Seats should be within the range of 460 to 510 mm from the floor to the seating surface
A legroom depth of a minimum of 430 mm should be provided for seated users at exhibits, and the opening must be a minimum of 915 mm wide for wheelchair pull under
A proportion of seats in resting areas must provide ‘pushing off’ points via armrests or sturdy raised sides, to assist users with mobility issues to get up and down from the seats
A proportion of seats in resting areas should have cushions or backrests
2.3.6 Head clearance
No beam, structure or door should be less than 2040 mm above a walking surface. Denote any changes in floor levels with a change of colour.
Unachievable Exception – if this cannot be achieved the low structure must be padded and clearly marked.
2.3.7 Manual Dexterity and control inputs
Operable parts must be usable with one hand and not require tight grasping, pinching, or twisting of the wrist.
Controls should not require fine motor movement or hand/finger dexterity unless required by the key message of the experience.
Exhibits should not require operation of concurrent input mechanisms unless it would otherwise invalidate the experience.
A user should be able to turn off or extend time limits on control input.
2.3.8 Tactile Feedback
Physical controls should provide tactile feedback to the user.
Continuous input devices (such a rotary knobs or levers) with a finite range should have hard stops to indicate range start and end.
2.3.9 Seizures and Physical Reactions
Content must not contain anything that flashes more than three times in any one second period, and no more than three red flashes within any one-second period
The combined area of flashes occurring concurrently must occupy no more than a total of 25% of any 10 degree visual field on the screen at typical viewing distance
A general flash is defined as a pair of opposing changes in relative luminance of 10% or more of the maximum relative luminance
Where wheelchair turning is required a clear space of 1525 mm should be provided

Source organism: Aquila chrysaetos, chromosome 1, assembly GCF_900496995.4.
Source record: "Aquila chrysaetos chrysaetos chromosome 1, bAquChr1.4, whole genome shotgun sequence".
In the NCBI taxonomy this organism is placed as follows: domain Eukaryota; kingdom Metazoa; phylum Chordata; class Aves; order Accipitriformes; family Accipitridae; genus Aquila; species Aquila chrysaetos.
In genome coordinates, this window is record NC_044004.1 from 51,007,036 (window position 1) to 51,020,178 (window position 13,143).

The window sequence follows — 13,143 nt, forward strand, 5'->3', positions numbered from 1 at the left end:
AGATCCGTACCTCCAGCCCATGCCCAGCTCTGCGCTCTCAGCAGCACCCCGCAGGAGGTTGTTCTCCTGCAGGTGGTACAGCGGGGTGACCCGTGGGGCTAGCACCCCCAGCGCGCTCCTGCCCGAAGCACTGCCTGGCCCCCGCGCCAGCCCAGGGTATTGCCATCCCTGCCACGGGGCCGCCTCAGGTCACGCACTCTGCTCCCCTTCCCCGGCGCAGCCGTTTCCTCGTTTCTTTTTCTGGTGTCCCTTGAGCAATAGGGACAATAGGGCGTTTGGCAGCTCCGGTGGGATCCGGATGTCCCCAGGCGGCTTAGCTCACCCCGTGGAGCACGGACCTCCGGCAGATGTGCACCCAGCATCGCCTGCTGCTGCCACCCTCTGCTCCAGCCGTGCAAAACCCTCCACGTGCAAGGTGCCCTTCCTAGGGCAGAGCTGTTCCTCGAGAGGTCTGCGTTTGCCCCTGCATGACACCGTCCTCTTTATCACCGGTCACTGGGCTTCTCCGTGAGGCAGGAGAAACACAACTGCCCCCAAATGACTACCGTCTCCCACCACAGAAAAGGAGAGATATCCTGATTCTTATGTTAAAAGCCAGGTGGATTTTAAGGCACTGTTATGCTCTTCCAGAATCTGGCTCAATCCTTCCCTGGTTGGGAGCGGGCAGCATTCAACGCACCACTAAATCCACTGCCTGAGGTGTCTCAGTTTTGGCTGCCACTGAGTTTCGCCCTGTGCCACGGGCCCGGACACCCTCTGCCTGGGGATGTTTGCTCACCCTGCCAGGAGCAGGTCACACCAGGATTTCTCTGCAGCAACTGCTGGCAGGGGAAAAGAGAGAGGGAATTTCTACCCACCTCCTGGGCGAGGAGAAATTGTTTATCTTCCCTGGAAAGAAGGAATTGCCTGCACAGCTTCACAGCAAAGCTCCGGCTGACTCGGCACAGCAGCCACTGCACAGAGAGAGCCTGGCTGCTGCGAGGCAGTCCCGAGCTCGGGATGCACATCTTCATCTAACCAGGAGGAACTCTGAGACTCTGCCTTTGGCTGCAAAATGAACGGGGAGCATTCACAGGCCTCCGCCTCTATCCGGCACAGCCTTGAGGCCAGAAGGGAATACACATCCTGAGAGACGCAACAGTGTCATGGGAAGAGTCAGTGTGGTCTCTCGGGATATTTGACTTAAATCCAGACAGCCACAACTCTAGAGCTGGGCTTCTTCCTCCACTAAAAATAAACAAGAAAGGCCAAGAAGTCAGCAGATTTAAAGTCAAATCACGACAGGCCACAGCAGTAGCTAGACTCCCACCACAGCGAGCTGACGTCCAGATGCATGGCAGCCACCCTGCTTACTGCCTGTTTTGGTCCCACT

This is also the minimum circulation width for corridors and between free-standing exhibits.
Where wheelchair pull in is required for thoroughfares and doorways, apertures to spaces, there must be a minimum width of 915mm
Inclusive Design encourages interpretation methods that promote flexibility and choice, enabling different users to interact with the same interpretation in different ways.
One of the principles of Inclusive Design is that things are easy to understand regardless of user experience, knowledge, language skills or concentration levels.
Examples of implementing Inclusive Design in relation to interpretation are:
Providing audio guides so that visually impaired people can access information and ideas, as well as providing an additional / alternative layer of interpretation for all adult visitors.
Providing text written in Plain English and in large font sizes which helps people with a variety of different access needs understand the information: people with learning disabilities, visually impaired people, people who don’t have English as their first language, children and older people.
Providing hands-on activity which is good for various groups of people such as for those who learn by doing and experiencing, for families to do things together, and for people who don’t have English as their first language.
Definitions are provided for words or phrases used in an unusual or restricted way, including idioms and jargon.
Text should be aimed at a reading age of 11. If this is not possible, an alternative must be made available that does not require a reading age of greater than 11.
The expanded form or meaning of abbreviations is provided.
See We the Curious Interpretation strategy document for guidance on tone and style of interpretation
The visual presentation of text and images has a contrast ratio of at least 1:7.
The following are exempt:
- Large-scale text and print – minimum contrast ratio 4.5:1
- Text that is purely decoration
- Text that is part of a logo, including names, do not have contrast requirements
- Sign Language should be available in pre-recorded video material